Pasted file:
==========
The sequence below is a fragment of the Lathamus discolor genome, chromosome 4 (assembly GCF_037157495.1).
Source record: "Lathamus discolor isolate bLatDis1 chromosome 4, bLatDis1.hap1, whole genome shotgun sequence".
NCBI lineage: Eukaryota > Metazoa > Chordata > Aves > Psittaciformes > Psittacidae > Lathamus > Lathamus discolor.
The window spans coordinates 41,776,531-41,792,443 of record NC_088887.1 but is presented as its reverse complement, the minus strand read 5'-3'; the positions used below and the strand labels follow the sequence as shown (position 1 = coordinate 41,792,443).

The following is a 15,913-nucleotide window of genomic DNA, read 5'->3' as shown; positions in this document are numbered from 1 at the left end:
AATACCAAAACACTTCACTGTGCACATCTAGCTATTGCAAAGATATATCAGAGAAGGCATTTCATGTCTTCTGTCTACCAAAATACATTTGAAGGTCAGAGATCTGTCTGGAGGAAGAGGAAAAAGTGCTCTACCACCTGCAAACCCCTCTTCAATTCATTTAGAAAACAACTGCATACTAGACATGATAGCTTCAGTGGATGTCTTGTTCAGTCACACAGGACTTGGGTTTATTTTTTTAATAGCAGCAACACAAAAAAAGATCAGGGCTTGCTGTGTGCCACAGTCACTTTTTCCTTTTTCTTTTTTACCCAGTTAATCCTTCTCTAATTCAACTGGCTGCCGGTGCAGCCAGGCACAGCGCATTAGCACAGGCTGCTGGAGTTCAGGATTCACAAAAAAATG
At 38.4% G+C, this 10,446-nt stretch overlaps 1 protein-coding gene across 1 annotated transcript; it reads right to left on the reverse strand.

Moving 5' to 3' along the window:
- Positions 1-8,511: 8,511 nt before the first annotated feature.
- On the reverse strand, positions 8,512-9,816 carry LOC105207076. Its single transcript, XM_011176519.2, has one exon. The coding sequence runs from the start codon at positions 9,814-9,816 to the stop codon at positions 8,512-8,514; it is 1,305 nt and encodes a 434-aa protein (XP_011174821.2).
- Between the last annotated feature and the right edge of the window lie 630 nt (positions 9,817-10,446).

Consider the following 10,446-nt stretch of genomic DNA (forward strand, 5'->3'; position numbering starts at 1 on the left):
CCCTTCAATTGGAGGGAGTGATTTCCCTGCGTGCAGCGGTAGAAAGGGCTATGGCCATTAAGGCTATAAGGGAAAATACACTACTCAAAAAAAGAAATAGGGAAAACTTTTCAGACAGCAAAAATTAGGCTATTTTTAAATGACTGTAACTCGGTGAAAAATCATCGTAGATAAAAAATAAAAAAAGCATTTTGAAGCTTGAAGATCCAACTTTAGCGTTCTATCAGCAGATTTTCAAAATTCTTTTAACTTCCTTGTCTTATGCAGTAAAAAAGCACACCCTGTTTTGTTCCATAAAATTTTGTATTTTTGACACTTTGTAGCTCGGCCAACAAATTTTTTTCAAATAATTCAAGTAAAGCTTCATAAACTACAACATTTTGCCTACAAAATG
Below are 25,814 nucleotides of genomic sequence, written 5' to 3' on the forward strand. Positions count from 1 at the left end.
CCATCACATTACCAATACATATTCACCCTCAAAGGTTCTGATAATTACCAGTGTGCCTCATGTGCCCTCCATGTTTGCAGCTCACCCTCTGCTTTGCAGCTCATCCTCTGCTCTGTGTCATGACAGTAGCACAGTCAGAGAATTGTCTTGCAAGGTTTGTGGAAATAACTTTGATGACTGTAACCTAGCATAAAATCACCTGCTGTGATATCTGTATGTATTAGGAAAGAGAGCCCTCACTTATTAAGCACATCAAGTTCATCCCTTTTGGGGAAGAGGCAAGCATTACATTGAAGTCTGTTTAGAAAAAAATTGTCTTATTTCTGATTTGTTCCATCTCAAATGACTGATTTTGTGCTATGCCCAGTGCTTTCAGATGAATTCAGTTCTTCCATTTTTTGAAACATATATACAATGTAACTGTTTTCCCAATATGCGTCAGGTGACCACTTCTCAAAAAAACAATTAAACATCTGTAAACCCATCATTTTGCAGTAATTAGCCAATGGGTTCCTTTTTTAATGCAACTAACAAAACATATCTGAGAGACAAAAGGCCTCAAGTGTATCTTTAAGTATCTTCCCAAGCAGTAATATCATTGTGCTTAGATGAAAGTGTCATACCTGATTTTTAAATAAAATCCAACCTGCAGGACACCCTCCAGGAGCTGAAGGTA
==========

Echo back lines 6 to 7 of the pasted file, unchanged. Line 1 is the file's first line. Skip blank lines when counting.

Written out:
AATACCAAAACACTTCACTGTGCACATCTAGCTATTGCAAAGATATATCAGAGAAGGCATTTCATGTCTTCTGTCTACCAAAATACATTTGAAGGTCAGAGATCTGTCTGGAGGAAGAGGAAAAAGTGCTCTACCACCTGCAAACCCCTCTTCAATTCATTTAGAAAACAACTGCATACTAGACATGATAGCTTCAGTGGATGTCTTGTTCAGTCACACAGGACTTGGGTTTATTTTTTTAATAGCAGCAACACAAAAAAAGATCAGGGCTTGCTGTGTGCCACAGTCACTTTTTCCTTTTTCTTTTTTACCCAGTTAATCCTTCTCTAATTCAACTGGCTGCCGGTGCAGCCAGGCACAGCGCATTAGCACAGGCTGCTGGAGTTCAGGATTCACAAAAAAATG
At 38.4% G+C, this 10,446-nt stretch overlaps 1 protein-coding gene across 1 annotated transcript; it reads right to left on the reverse strand.